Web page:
- IPv6 support. Pretty straightforward.
- Allow the basis and destination files to be different. For
example, you could use this when you have a CD-ROM and want to
download an updated image onto a hard drive.
- Efficiently interrupt and restart a transfer. We can write a
checkpoint file that says where we're up to in the filesystem.
Alternatively, as long as transfers are idempotent, we can just
restart the whole thing. [NFSv4]
- Scripting support.
- Propagate atimes and do not modify them. This is very ugly on
Unix. It might be better to try to add O_NOATIME to kernels, and
- Unicode. Probably just use UTF-8 for everything.
- Open authentication system. Can we use PAM? Is SASL an adequate
mapping of PAM to the network, or useful in some other way?
- Resume interrupted transfers without the --partial flag. We need
to leave the temporary file behind, and then know to use it. This
leaves a risk of large temporary files accumulating, which is not
good. Perhaps it should be off by default.
- tcpwrappers support. Should be trivial; can already be done
through tcpd or inetd.
- Socks support built in. It's not clear this is any better than
just linking against the socks library, though.
- When run over SSH, invoke with predictable command-line arguments,
so that people can restrict what commands sshd will run. (Is this
- Comparison mode: give a list of which files are new, gone, or
different. Set return code depending on whether anything has
- Internationalized messages (gettext?)
- Optionally use real regexps rather than globs?
- Show overall progress. Pretty hard to do, especially if we insist
on not scanning the directory tree up front.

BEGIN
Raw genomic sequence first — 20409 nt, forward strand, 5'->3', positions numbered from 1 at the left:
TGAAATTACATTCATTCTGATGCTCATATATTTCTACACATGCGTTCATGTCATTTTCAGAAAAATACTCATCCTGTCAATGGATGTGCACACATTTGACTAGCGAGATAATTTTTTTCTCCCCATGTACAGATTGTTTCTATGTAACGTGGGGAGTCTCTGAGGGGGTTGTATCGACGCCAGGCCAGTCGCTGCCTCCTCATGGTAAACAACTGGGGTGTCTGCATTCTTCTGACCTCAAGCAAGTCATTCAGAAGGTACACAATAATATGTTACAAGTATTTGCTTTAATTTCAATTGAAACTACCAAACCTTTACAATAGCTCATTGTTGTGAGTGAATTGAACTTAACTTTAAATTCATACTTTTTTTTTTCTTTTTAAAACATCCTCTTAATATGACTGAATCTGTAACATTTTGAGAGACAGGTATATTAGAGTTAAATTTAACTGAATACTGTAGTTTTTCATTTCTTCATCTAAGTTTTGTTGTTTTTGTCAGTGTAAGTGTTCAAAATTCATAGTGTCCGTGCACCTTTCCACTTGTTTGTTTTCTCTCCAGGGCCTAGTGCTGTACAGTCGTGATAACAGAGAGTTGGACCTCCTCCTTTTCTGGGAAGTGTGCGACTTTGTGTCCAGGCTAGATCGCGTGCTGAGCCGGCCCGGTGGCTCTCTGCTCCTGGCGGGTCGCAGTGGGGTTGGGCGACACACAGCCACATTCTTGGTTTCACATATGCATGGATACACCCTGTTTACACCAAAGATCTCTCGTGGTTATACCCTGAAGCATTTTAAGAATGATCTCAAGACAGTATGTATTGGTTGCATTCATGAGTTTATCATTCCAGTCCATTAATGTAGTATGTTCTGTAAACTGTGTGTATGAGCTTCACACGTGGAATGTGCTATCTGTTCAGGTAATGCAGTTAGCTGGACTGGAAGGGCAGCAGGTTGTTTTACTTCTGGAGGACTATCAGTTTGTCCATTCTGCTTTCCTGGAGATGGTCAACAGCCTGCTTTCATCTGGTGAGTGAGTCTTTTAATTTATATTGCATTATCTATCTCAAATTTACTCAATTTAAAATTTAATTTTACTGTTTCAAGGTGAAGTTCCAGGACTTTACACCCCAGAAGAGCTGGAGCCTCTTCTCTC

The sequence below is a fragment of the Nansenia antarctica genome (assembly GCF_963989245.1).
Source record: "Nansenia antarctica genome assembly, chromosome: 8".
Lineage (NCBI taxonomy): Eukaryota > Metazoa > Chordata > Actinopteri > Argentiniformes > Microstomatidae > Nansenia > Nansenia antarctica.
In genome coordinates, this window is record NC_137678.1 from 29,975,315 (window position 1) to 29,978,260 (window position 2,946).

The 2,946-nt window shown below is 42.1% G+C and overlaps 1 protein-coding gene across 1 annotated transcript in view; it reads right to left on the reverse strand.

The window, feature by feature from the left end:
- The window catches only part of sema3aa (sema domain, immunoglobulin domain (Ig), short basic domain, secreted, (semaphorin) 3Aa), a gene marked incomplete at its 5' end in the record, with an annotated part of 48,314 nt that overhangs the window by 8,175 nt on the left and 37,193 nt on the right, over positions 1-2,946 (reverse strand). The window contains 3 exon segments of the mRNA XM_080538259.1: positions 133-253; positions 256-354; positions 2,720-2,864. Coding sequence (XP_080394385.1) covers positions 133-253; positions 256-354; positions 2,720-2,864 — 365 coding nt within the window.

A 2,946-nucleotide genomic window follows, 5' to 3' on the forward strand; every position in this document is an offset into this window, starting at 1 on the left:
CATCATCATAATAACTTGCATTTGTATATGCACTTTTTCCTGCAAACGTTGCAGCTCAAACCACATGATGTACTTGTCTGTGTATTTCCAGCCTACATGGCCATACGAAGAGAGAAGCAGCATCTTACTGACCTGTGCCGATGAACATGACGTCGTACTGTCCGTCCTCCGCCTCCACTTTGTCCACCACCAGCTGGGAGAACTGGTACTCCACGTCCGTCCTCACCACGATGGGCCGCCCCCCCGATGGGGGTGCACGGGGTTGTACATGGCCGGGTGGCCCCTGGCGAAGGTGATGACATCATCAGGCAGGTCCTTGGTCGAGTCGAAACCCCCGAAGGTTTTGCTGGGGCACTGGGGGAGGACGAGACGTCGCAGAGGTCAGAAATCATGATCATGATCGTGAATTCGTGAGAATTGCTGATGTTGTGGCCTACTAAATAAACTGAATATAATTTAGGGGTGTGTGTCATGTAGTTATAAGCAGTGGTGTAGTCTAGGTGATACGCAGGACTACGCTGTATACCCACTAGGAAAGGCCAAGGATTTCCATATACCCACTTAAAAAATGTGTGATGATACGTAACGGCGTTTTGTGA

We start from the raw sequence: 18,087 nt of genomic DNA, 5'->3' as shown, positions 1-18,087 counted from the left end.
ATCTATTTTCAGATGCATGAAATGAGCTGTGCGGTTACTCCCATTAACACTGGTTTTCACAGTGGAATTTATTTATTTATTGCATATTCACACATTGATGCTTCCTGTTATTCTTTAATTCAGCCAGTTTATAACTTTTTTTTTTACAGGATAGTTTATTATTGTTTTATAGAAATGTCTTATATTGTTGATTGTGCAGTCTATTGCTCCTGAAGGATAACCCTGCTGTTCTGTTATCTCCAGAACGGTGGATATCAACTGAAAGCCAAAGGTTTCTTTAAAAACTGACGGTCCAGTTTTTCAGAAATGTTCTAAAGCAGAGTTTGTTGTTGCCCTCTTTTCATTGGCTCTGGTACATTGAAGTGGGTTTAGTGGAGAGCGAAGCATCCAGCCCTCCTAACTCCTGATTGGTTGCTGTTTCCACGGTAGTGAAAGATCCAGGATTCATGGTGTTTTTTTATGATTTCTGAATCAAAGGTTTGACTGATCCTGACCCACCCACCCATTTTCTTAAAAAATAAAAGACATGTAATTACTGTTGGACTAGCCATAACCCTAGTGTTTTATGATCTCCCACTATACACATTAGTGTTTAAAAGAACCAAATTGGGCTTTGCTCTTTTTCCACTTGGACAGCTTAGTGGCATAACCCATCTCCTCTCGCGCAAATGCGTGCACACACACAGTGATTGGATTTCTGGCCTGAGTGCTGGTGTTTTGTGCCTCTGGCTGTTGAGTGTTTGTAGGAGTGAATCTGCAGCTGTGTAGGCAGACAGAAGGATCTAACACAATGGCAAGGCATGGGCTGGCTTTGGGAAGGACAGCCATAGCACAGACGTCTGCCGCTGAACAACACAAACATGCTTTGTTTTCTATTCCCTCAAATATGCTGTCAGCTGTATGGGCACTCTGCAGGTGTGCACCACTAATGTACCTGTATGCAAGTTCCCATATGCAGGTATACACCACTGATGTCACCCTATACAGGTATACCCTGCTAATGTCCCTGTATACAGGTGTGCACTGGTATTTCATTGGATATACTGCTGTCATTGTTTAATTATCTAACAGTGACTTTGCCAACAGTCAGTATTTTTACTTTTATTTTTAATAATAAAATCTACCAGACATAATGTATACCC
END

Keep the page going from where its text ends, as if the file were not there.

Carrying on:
- Support automatic testing.
- Have hard internal timeouts against hangs.
- Be deterministic.
- Measure performance.
At the moment, we can recreate hard links, but it's a bit
inefficient: it depends on holding a list of all files in the tree.
Every time we see a file with a linkcount >1, we need to search for
another known name that has the same (fsid,inum) tuple. We could do
that more efficiently by keeping a list of only files with
linkcount>1, and removing files from that list as all their names
We have rather a lot at the moment. We might get more if the tool
becomes more flexible. Do we need a .rc or configuration file?
That wouldn't really fit with its pattern of use: cp and tar don't
have them, though ssh does.
- Perhaps support multiple scripting languages: candidates include
Perl, Python, Tcl, Scheme (guile?), sh, ...
- Simply running a subprocess and looking at its stdout/exit code
might be sufficient, though it could also be pretty slow if it's
- There are security issues about running remote code, at least if
it's not running in the users own account. So we can either
disallow it, or use some kind of sandbox system.
- Python is a good language, but the syntax is not so good for
giving small fragments on the command line.
- Tcl is broken Lisp.
- Lots of sysadmins know Perl, though Perl can give some bizarre or
confusing errors. The built in stat operators and regexps might
- Sadly probably not enough people know Scheme.
- sh is hard to embed.
- Whether to transfer a file
- What basis file to use
- Whether to allow transfers (for public servers)